By John-Patrick Hartnett
- Every project begins with a conversation, but over time, we have increasingly found that we need to say less and less to one another about how these projects are to take shape. We have developed a common vision of the direction that our practice is headed in, and are now at the stage where we can almost second guess what the other person might have planned for a given project – this allows us to move ahead with our respective working tasks, secure in the knowledge that our output will remain aligned.
I’m speaking with Anthony Sheret and Edd Harrington, joint founders of independent type foundry Colophon, at their studio in Hackney, East London. The mutually shared design sensibility spoken of here, has underpinned the pair’s output since they began working together in 2009, also visibly manifesting itself in the name of their shared graphic design practice, The Entente – which is taken from the French word meaning ‘understanding’. Indeed, our entire conversation provides a real-time demonstration of Sheret’s point itself, with both designers elaborating on themes raised by the other with a fluency that has evidently been developed over countless conversations about the nature of making type and graphic design.
While Colophon initially grew out of financial necessity – as a means to provide The Entente with typefaces to use on upcoming projects – it has since become a central component of their practice, informing its development to the point where the distinction between work produced as ‘type design’ and work produced as ‘graphic design’ has become significantly blurred. Harrington elaborates:
- We never view either of these activities as ‘stand alone’ endeavours, they are very much intertwined, linked together through a circular process. Each of our font releases begins life as one part of a graphic design commission, whereby the aesthetic or conceptual requirements of that project will dictate certain behaviours in the design of the type. As these requirements evolve – sometimes over the course of a number of years – so too will the design of the letterforms.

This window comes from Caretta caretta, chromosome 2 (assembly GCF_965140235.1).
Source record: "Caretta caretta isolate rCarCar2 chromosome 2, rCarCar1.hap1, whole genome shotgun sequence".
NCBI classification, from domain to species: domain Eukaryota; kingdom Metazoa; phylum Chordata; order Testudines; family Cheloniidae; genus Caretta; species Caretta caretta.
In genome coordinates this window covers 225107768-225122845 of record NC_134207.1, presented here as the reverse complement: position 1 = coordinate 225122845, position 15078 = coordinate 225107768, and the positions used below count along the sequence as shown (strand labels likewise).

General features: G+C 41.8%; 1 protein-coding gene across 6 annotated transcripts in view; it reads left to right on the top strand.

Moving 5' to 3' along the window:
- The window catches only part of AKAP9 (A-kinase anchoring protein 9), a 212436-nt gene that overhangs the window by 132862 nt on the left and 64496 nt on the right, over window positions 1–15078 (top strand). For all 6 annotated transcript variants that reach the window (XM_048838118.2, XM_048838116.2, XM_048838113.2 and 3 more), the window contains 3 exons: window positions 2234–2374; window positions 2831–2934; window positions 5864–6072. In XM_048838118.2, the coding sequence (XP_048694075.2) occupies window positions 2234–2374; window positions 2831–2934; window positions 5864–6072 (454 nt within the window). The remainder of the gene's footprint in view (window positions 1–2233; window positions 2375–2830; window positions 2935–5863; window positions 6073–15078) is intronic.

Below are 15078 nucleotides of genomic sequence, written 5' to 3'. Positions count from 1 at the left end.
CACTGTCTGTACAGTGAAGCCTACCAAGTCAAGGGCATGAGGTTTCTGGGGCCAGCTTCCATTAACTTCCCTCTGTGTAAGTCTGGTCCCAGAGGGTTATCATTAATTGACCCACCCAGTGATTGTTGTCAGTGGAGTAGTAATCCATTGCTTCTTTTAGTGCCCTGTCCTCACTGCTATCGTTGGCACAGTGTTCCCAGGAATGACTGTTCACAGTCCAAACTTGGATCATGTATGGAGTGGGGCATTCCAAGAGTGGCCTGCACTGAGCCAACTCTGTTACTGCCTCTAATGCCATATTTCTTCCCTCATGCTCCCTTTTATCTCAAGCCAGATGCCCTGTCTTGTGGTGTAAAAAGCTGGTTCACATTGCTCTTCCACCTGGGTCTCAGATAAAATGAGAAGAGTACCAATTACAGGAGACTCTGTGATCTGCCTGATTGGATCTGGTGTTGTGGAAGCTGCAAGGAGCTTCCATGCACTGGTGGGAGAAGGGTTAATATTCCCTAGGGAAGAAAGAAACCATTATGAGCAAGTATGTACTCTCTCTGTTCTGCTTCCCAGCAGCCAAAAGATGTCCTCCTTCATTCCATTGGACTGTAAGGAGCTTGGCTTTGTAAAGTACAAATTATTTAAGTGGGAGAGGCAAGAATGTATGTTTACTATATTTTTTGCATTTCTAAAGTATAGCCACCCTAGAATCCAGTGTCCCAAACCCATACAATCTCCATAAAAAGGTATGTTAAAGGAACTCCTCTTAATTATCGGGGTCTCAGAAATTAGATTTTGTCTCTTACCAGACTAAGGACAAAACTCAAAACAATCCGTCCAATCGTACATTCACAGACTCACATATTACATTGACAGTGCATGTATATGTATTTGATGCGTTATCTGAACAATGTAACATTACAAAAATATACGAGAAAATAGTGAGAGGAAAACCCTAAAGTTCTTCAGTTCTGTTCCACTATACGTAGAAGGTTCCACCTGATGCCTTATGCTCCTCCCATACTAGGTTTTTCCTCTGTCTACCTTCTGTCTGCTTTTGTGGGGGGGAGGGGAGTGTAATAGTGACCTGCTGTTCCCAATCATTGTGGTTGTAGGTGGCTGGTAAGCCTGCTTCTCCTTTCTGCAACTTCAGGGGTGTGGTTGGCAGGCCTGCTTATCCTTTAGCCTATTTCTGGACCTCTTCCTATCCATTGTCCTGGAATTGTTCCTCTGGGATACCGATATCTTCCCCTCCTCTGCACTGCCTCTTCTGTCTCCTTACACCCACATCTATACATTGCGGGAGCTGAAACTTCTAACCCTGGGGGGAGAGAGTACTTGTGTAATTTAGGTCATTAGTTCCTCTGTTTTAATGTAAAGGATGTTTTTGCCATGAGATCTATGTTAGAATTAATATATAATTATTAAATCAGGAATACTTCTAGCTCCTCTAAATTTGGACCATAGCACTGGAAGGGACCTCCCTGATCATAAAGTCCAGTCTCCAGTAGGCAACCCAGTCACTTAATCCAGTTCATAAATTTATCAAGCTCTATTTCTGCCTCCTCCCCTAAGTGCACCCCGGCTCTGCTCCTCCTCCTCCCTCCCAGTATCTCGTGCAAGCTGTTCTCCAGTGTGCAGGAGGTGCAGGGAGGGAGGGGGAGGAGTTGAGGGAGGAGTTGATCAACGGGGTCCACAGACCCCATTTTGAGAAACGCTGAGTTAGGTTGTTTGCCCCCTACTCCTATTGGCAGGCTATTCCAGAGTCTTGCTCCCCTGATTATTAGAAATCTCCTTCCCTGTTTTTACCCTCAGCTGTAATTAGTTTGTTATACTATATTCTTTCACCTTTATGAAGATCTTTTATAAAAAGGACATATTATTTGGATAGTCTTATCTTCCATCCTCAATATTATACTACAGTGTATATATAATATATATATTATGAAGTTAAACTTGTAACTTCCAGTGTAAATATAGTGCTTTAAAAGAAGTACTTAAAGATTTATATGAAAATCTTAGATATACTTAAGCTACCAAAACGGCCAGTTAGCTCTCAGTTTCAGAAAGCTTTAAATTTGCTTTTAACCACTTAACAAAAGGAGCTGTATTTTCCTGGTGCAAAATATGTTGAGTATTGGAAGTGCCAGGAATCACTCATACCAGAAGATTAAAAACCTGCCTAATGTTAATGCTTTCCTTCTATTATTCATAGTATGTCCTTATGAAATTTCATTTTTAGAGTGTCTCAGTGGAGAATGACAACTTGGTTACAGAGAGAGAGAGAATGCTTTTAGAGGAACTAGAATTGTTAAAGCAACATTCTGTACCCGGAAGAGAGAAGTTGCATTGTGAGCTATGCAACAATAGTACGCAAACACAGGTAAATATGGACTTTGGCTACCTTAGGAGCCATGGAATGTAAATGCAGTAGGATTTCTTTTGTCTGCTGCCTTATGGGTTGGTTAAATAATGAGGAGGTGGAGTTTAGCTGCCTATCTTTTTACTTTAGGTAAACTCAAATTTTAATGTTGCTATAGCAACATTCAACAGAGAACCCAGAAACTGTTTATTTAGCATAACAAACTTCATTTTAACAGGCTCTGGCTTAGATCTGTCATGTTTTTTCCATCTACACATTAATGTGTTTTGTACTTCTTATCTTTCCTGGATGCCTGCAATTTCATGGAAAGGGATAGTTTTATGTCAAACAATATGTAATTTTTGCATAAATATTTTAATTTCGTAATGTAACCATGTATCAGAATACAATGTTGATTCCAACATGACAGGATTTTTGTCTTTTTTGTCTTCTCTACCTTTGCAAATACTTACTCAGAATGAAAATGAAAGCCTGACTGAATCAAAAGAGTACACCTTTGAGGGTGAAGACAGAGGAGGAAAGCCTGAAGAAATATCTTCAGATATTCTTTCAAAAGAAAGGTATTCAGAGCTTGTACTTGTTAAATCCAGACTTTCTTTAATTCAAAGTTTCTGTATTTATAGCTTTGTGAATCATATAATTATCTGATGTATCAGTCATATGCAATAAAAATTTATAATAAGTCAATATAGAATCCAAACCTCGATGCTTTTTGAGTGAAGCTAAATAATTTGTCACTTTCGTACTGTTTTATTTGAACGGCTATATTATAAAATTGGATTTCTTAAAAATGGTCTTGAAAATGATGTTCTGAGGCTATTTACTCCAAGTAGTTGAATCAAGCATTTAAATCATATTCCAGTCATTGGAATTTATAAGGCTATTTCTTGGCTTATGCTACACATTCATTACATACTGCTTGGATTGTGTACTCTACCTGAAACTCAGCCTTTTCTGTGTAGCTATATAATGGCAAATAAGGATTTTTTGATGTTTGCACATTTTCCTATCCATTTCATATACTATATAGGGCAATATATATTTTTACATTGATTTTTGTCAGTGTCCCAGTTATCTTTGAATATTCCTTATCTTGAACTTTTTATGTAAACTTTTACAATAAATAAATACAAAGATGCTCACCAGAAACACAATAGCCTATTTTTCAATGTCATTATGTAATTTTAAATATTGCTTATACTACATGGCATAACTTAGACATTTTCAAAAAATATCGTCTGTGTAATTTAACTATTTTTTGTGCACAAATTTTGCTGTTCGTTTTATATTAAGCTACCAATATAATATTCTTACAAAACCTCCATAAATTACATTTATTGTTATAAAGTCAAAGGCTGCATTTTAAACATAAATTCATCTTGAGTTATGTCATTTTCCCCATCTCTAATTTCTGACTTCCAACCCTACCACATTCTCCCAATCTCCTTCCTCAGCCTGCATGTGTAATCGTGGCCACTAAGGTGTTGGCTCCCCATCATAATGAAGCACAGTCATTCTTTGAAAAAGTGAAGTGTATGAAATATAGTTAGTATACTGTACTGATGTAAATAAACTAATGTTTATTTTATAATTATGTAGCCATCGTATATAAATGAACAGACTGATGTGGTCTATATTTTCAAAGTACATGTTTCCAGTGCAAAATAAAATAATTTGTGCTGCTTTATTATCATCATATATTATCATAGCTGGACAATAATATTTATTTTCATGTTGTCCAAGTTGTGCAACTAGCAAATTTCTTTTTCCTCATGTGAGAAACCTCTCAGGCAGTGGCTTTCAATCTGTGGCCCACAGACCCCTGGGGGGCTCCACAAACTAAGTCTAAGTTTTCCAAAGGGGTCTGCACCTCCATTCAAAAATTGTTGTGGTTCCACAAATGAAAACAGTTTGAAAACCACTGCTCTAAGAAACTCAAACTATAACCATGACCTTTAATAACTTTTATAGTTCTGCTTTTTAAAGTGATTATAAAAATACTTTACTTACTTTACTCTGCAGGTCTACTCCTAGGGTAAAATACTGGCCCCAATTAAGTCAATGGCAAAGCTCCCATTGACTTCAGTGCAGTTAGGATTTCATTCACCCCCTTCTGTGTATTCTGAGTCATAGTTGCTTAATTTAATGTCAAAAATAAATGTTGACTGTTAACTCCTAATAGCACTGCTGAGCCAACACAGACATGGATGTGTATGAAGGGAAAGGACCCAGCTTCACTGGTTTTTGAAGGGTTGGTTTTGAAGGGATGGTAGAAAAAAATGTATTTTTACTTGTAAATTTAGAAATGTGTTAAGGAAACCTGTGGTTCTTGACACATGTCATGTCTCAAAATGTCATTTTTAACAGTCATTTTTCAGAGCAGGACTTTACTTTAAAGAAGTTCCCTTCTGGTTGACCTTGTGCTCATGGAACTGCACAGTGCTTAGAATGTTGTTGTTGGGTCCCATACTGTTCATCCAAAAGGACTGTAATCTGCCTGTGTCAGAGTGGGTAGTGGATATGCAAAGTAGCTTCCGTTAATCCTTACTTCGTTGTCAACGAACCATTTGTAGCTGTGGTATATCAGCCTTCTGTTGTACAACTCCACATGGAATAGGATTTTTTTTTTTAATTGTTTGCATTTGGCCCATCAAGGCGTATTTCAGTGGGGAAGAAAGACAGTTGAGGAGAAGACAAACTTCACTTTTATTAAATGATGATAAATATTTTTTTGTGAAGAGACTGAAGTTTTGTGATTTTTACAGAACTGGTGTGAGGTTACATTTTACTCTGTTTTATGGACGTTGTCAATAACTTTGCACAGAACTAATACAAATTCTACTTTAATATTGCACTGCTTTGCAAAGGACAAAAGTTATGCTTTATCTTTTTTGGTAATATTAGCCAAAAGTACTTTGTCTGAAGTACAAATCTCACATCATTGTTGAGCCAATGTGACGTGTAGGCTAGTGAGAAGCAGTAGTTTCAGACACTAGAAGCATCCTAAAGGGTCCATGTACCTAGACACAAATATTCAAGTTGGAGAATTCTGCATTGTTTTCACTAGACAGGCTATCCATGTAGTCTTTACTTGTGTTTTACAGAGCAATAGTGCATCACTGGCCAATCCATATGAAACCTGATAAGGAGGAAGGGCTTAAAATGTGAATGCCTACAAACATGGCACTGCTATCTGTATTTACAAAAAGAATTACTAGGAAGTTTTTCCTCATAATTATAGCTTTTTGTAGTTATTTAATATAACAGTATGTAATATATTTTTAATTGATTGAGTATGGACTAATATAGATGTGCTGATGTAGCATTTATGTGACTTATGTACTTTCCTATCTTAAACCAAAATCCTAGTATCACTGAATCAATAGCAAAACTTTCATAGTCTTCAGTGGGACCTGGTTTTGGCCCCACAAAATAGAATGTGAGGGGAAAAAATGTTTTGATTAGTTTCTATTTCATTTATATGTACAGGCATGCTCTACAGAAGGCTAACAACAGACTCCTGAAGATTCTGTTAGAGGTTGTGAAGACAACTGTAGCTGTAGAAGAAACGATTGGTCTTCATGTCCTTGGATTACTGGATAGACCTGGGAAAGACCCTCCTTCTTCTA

One example of this process in action can be seen in The Entente’s ongoing work for Draw, a life-drawing school based in Brighton. Draw’s visual identity was created using Colophon’s as-yet-to-be-released typeface Alston, the development of which is evidenced throughout various books and print ephemera that the school has published in the last three years. In early designs, Alston functioned primarily as headline and display type, but as the publications became more typographically complex, requiring greater amounts of running text, many of the letterforms needed to be revised and refined – and thus began the evolution of the typeface into its current form which includes regular, light and semi-bold weights. Harrington discusses how it is “crucial for us to examine our typefaces in use” and this process of “road-testing” fonts on live projects is key to how their initial design ideas eventually become resolved, marketable typefaces. While Alston is going to be developed into a number of further weights and is due to gain a full release sometime in the future, the duo are conscious that not all of their bespoke designs would make sense in a commercial context – in fact, according to Harrington, “a large number of the designs never find use beyond that initial graphic design commission, and are most likely destined to be left in Font Explorer for eternity.”
In the four years that Colophon have been operating, the foundry has steadily grown to number eight designers, among them Alison Haigh, Benjamin Critton and Dries Wiewauters. As with Sheret and Harrington themselves, the majority of collaborators do not boast any formal type design training, and are representative of a rising wave of young graphic-designers-turned-type-designers who – bolstered by the opportunities afforded by online distribution – are bypassing what were once the traditional avenues for producing type, to reach a wide audience. The potential reward for this independent approach is illustrated potently by Colophon’s Aperçu, which has proved a runaway success for the foundry, finding use in campaigns for organisations as diverse as MoMA, Jägermeister, Topshop and most recently, Facebook. When asked how they feel about seeing their design – which was originally created for a modestly sized art catalogue – appear in so many different contexts, Sheret offers a remark that reveals much about the industrious nature of the pair’s practice:
- In one respect, it’s been an incredible experience to witness the journey that Aperçu has been on, but in another sense, we don’t really have an opinion about how the design is used by others. It doesn’t even feel as though it’s ours anymore. As far as we are concerned: once a font is done, it’s done. It’s out there for anyone to use. In our heads we have already left it behind, we’re working on new things.
Colophon Foundry is visiting Oslo and The Visuelt seminars in May.